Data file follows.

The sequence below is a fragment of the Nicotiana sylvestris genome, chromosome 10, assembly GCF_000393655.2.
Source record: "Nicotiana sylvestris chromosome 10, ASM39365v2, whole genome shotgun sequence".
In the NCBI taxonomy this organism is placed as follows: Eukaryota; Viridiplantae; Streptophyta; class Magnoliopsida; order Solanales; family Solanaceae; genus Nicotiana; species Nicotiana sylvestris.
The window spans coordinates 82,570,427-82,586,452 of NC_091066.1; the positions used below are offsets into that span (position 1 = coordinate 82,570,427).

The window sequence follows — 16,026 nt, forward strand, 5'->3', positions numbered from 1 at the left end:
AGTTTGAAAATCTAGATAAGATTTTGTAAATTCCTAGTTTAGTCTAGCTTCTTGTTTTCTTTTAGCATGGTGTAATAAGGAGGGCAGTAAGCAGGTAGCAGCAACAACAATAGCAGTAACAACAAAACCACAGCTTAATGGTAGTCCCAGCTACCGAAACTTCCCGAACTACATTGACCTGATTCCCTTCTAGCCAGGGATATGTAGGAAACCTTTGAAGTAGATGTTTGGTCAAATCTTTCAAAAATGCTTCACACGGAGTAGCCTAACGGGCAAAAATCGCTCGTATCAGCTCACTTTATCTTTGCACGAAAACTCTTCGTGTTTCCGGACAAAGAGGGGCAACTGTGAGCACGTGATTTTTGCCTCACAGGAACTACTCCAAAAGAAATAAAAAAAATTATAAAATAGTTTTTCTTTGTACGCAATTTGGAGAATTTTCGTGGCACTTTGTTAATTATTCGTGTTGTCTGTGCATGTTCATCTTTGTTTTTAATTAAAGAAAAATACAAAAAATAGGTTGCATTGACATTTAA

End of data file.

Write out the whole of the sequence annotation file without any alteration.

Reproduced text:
The sequence below is a fragment of the Nicotiana sylvestris genome, chromosome 10, assembly GCF_000393655.2.
Source record: "Nicotiana sylvestris chromosome 10, ASM39365v2, whole genome shotgun sequence".
In the NCBI taxonomy this organism is placed as follows: Eukaryota; Viridiplantae; Streptophyta; class Magnoliopsida; order Solanales; family Solanaceae; genus Nicotiana; species Nicotiana sylvestris.
The window spans coordinates 82,570,427-82,586,452 of NC_091066.1; the positions used below are offsets into that span (position 1 = coordinate 82,570,427).

The window sequence follows — 16,026 nt, forward strand, 5'->3', positions numbered from 1 at the left end:
AGTTTGAAAATCTAGATAAGATTTTGTAAATTCCTAGTTTAGTCTAGCTTCTTGTTTTCTTTTAGCATGGTGTAATAAGGAGGGCAGTAAGCAGGTAGCAGCAACAACAATAGCAGTAACAACAAAACCACAGCTTAATGGTAGTCCCAGCTACCGAAACTTCCCGAACTACATTGACCTGATTCCCTTCTAGCCAGGGATATGTAGGAAACCTTTGAAGTAGATGTTTGGTCAAATCTTTCAAAAATGCTTCACACGGAGTAGCCTAACGGGCAAAAATCGCTCGTATCAGCTCACTTTATCTTTGCACGAAAACTCTTCGTGTTTCCGGACAAAGAGGGGCAACTGTGAGCACGTGATTTTTGCCTCACAGGAACTACTCCAAAAGAAATAAAAAAAATTATAAAATAGTTTTTCTTTGTACGCAATTTGGAGAATTTTCGTGGCACTTTGTTAATTATTCGTGTTGTCTGTGCATGTTCATCTTTGTTTTTAATTAAAGAAAAATACAAAAAATAGGTTGCATTGACATTTAA